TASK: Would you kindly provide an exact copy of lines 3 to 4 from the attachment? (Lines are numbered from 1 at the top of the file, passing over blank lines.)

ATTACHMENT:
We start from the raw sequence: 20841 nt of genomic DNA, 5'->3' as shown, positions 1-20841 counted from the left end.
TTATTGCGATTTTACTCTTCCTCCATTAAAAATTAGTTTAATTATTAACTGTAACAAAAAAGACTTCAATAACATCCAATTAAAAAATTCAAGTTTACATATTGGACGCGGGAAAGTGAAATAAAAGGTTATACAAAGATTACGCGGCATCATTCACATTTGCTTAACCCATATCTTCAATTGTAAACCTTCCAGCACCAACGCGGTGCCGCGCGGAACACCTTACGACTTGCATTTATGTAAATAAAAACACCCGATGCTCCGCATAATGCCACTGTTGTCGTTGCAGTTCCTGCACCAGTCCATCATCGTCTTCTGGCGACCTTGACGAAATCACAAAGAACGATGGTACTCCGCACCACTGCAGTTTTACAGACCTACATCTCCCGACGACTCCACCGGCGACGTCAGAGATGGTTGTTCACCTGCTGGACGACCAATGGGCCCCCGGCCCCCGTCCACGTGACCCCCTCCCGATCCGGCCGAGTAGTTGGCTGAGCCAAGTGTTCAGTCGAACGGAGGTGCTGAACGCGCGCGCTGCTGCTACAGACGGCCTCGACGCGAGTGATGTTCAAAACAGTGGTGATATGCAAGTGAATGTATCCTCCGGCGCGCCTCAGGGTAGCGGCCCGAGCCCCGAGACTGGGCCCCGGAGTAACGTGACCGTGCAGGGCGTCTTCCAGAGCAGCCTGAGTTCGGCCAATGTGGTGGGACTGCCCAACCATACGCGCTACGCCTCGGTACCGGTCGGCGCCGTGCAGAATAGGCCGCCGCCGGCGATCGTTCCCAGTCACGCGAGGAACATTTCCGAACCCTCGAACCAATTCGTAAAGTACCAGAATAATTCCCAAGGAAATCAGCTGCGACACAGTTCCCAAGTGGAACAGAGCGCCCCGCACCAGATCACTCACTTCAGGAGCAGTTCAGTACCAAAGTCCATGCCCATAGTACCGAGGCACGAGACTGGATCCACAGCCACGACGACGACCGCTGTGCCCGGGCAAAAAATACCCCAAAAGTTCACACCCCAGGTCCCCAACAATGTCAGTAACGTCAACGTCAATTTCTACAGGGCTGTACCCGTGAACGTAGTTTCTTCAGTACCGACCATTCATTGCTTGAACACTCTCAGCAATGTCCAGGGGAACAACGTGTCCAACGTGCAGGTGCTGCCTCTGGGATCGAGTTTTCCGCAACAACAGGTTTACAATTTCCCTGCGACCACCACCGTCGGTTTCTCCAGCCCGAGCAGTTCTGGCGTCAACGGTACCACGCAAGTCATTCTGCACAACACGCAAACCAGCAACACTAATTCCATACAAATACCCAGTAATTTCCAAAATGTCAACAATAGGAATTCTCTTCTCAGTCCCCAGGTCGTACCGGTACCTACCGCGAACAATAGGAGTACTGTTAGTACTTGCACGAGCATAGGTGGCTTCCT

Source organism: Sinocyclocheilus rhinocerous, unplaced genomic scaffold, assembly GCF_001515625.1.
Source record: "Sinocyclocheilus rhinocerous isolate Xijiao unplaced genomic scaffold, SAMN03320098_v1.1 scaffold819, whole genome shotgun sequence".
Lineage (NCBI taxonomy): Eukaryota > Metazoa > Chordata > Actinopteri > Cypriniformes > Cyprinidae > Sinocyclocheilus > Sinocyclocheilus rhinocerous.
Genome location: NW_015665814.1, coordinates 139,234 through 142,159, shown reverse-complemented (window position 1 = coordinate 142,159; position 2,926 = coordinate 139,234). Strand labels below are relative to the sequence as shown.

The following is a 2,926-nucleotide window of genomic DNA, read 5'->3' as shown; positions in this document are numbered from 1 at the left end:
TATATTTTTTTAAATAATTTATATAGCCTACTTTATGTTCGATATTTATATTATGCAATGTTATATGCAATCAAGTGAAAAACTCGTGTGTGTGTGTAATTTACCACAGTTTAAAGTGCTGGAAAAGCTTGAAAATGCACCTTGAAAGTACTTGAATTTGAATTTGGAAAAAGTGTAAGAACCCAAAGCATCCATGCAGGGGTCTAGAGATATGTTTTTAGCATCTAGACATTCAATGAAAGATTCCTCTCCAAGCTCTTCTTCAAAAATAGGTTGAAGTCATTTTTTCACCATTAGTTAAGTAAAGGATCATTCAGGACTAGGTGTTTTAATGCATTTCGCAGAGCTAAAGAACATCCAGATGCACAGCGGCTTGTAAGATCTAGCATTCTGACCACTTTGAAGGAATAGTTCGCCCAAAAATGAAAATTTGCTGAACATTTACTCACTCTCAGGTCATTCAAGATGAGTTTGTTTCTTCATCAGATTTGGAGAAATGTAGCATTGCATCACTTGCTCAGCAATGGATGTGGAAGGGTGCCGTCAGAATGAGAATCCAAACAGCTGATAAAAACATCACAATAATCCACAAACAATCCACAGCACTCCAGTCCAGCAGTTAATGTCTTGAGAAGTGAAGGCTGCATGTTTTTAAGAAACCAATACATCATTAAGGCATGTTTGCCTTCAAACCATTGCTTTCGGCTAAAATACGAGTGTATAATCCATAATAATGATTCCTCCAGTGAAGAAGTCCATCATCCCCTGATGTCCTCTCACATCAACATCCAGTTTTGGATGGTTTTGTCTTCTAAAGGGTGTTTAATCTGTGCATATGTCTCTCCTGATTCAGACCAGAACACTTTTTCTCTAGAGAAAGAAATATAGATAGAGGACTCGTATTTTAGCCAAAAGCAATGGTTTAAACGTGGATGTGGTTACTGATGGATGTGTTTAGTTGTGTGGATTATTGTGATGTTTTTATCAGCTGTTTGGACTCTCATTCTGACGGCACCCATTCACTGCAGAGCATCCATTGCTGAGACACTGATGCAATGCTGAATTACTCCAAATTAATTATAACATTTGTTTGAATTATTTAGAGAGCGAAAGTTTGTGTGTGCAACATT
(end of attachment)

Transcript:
Source organism: Sinocyclocheilus rhinocerous, unplaced genomic scaffold, assembly GCF_001515625.1.
Source record: "Sinocyclocheilus rhinocerous isolate Xijiao unplaced genomic scaffold, SAMN03320098_v1.1 scaffold819, whole genome shotgun sequence".